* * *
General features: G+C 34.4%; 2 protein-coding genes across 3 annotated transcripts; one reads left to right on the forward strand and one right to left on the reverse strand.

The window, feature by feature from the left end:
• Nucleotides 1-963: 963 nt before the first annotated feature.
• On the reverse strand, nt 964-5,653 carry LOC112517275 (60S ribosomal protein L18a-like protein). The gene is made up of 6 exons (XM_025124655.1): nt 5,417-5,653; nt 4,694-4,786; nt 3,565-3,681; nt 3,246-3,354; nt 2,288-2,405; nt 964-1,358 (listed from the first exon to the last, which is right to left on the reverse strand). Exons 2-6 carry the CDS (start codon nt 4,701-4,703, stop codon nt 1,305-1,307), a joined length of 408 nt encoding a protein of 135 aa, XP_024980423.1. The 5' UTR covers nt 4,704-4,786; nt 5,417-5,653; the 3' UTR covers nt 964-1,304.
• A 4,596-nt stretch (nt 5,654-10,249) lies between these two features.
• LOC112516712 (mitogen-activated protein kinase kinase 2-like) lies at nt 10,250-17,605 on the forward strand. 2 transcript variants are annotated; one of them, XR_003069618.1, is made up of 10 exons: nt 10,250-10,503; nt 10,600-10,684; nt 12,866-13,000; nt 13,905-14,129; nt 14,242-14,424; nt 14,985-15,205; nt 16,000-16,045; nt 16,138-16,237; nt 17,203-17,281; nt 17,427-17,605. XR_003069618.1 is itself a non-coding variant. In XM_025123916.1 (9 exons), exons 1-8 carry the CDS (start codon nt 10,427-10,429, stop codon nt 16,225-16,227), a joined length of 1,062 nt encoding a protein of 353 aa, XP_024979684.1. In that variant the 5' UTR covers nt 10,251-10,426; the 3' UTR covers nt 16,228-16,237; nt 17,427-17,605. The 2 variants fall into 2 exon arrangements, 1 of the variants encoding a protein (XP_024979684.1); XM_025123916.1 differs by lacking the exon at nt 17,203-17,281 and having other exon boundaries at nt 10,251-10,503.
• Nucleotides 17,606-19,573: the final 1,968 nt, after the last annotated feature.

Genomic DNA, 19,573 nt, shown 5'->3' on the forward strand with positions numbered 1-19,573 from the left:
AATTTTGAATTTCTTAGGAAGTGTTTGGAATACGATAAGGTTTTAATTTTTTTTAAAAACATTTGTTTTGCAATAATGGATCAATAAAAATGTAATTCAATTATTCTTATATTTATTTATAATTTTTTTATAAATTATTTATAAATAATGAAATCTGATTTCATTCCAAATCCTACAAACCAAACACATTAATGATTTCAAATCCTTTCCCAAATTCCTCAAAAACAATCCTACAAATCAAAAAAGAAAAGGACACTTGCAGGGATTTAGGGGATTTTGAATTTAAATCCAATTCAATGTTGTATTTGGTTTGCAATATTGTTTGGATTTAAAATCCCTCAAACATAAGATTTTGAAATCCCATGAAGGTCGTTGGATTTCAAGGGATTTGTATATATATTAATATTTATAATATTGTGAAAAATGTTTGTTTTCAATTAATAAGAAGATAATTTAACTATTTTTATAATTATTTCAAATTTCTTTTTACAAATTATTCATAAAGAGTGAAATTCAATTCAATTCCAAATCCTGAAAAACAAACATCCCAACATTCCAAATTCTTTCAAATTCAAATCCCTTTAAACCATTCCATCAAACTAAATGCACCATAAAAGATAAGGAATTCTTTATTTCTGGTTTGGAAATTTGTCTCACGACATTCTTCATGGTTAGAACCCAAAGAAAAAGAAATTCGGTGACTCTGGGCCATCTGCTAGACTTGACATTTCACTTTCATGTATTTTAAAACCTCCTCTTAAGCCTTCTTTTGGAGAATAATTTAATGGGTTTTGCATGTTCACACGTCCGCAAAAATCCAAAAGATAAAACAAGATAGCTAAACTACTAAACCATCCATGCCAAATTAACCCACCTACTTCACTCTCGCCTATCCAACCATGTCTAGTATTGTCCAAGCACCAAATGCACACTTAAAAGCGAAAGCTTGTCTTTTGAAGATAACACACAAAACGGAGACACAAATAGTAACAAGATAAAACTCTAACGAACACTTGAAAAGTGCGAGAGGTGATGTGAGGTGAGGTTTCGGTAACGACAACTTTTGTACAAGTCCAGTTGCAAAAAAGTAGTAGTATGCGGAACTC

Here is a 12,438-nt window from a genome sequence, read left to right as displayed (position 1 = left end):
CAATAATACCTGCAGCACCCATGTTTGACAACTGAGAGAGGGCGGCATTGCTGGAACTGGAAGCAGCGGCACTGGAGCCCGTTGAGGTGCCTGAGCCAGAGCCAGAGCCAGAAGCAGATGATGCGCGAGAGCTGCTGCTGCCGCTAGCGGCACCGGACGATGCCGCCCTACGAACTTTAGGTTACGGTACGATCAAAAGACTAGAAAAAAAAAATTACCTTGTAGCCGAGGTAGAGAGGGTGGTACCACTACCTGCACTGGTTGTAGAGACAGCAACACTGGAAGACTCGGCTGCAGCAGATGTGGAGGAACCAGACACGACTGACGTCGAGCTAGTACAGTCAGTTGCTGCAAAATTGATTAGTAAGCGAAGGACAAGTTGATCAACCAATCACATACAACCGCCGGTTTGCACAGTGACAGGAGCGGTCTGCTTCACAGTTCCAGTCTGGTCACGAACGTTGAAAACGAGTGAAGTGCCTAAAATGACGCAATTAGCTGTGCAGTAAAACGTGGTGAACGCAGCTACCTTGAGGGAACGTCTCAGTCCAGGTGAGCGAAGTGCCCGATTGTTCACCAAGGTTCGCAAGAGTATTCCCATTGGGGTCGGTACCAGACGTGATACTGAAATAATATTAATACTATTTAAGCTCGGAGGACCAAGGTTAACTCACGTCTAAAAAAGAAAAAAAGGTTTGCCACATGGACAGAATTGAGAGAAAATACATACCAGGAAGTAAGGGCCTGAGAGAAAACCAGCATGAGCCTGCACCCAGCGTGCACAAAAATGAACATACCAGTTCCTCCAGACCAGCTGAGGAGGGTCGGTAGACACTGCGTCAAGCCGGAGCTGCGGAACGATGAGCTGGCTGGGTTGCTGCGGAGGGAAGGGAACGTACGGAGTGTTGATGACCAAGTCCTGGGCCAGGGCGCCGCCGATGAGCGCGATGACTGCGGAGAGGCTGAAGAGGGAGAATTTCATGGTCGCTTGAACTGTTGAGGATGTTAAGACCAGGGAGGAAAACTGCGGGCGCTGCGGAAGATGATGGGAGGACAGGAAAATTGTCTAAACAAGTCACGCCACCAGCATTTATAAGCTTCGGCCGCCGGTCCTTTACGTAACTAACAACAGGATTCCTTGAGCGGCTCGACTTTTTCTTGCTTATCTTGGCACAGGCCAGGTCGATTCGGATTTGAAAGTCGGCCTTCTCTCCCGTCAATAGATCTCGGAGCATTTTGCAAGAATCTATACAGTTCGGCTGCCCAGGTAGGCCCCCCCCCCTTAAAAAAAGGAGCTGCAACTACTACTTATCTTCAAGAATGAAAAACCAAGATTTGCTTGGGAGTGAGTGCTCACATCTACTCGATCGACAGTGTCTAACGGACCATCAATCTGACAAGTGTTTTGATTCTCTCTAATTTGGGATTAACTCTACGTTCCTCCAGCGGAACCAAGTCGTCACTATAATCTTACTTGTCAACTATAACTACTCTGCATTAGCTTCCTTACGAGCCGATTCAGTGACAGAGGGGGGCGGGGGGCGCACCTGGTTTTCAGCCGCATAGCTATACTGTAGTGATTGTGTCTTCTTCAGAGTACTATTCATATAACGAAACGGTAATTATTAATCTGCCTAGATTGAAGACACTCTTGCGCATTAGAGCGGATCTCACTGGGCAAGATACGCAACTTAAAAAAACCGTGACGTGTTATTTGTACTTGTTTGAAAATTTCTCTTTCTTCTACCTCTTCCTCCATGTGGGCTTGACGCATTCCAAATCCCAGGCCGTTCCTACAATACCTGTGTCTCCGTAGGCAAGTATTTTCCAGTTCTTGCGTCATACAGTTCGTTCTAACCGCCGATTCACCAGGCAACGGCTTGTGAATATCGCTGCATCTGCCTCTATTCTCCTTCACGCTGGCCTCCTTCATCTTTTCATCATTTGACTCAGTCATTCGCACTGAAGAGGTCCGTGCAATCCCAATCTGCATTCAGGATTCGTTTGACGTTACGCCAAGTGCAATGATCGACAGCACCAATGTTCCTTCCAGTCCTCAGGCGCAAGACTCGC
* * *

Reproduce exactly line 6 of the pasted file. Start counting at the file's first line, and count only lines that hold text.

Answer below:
• LOC112516712 (mitogen-activated protein kinase kinase 2-like) lies at nt 10,250-17,605 on the forward strand. 2 transcript variants are annotated; one of them, XR_003069618.1, is made up of 10 exons: nt 10,250-10,503; nt 10,600-10,684; nt 12,866-13,000; nt 13,905-14,129; nt 14,242-14,424; nt 14,985-15,205; nt 16,000-16,045; nt 16,138-16,237; nt 17,203-17,281; nt 17,427-17,605. XR_003069618.1 is itself a non-coding variant. In XM_025123916.1 (9 exons), exons 1-8 carry the CDS (start codon nt 10,427-10,429, stop codon nt 16,225-16,227), a joined length of 1,062 nt encoding a protein of 353 aa, XP_024979684.1. In that variant the 5' UTR covers nt 10,251-10,426; the 3' UTR covers nt 16,228-16,237; nt 17,427-17,605. The 2 variants fall into 2 exon arrangements, 1 of the variants encoding a protein (XP_024979684.1); XM_025123916.1 differs by lacking the exon at nt 17,203-17,281 and having other exon boundaries at nt 10,251-10,503.